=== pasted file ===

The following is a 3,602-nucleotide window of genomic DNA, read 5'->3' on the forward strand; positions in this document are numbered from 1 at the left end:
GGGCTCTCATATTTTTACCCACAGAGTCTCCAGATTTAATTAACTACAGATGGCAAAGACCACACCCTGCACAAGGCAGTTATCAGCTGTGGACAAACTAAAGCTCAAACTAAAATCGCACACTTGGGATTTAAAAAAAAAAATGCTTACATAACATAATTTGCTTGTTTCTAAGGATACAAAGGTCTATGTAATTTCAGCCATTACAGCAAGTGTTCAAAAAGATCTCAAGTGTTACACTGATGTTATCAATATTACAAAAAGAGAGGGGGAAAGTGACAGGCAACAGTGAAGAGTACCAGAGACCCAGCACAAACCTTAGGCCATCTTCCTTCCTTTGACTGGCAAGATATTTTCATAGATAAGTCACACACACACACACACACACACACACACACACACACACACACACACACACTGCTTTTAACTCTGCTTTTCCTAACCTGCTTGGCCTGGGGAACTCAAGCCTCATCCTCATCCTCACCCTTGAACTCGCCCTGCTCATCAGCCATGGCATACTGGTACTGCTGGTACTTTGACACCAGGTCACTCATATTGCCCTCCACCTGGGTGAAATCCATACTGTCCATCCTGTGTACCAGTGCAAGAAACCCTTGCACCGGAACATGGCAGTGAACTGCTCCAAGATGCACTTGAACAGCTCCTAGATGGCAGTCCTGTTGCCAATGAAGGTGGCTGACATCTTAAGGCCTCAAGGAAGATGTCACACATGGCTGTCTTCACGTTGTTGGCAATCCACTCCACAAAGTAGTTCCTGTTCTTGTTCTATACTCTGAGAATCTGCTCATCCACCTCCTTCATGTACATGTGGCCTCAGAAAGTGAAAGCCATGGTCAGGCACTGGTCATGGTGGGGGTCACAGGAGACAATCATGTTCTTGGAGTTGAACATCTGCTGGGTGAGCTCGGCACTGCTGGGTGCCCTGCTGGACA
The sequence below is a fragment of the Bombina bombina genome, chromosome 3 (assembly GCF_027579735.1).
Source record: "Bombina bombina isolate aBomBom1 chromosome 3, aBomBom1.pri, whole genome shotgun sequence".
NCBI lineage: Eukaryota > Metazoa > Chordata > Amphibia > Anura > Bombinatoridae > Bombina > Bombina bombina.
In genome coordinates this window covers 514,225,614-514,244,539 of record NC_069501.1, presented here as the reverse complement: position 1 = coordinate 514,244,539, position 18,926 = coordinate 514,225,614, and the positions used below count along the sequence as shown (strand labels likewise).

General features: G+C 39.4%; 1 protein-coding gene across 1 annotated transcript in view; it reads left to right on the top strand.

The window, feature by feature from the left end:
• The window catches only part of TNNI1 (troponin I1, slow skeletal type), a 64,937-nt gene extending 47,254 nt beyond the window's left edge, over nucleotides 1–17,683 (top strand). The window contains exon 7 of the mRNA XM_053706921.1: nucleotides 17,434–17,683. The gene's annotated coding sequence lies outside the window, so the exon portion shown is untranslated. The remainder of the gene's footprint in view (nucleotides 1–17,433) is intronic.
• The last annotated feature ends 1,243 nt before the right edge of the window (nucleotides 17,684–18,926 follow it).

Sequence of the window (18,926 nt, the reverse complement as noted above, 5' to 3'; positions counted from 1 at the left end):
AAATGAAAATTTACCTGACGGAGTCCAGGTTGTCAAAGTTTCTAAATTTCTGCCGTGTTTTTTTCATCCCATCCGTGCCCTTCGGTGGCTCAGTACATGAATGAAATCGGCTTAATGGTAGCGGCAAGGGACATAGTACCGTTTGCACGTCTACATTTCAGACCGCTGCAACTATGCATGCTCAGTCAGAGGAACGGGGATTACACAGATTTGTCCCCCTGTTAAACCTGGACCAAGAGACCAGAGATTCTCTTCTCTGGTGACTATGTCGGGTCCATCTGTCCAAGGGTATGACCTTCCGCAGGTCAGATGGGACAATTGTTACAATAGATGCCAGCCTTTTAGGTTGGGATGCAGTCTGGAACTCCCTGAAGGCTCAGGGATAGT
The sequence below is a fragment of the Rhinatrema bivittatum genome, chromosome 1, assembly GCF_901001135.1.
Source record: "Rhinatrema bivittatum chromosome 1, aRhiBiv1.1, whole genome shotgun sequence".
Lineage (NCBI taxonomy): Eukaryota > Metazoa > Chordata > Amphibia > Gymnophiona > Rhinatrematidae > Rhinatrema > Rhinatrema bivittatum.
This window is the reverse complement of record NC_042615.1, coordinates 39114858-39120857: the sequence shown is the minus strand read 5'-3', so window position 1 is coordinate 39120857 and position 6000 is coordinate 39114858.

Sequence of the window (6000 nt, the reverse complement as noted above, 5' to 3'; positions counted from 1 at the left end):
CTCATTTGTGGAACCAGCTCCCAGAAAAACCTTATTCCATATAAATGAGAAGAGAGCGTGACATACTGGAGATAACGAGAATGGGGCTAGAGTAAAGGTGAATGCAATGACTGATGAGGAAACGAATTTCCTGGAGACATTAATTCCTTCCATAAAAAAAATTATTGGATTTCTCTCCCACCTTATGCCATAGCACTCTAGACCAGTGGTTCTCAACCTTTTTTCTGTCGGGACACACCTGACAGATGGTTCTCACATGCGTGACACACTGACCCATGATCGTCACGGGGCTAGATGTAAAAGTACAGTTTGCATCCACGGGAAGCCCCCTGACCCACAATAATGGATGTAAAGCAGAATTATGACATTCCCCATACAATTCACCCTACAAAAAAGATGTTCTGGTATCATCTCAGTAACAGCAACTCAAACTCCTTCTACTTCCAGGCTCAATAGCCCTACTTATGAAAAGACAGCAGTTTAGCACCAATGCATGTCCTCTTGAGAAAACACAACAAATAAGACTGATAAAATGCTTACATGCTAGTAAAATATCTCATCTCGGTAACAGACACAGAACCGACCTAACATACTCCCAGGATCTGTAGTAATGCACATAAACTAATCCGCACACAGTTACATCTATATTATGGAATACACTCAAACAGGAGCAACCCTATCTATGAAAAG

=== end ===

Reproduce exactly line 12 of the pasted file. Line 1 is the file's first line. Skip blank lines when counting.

AAATGAAAATTTACCTGACGGAGTCCAGGTTGTCAAAGTTTCTAAATTTCTGCCGTGTTTTTTTCATCCCATCCGTGCCCTTCGGTGGCTCAGTACATGAATGAAATCGGCTTAATGGTAGCGGCAAGGGACATAGTACCGTTTGCACGTCTACATTTCAGACCGCTGCAACTATGCATGCTCAGTCAGAGGAACGGGGATTACACAGATTTGTCCCCCTGTTAAACCTGGACCAAGAGACCAGAGATTCTCTTCTCTGGTGACTATGTCGGGTCCATCTGTCCAAGGGTATGACCTTCCGCAGGTCAGATGGGACAATTGTTACAATAGATGCCAGCCTTTTAGGTTGGGATGCAGTCTGGAACTCCCTGAAGGCTCAGGGATAGT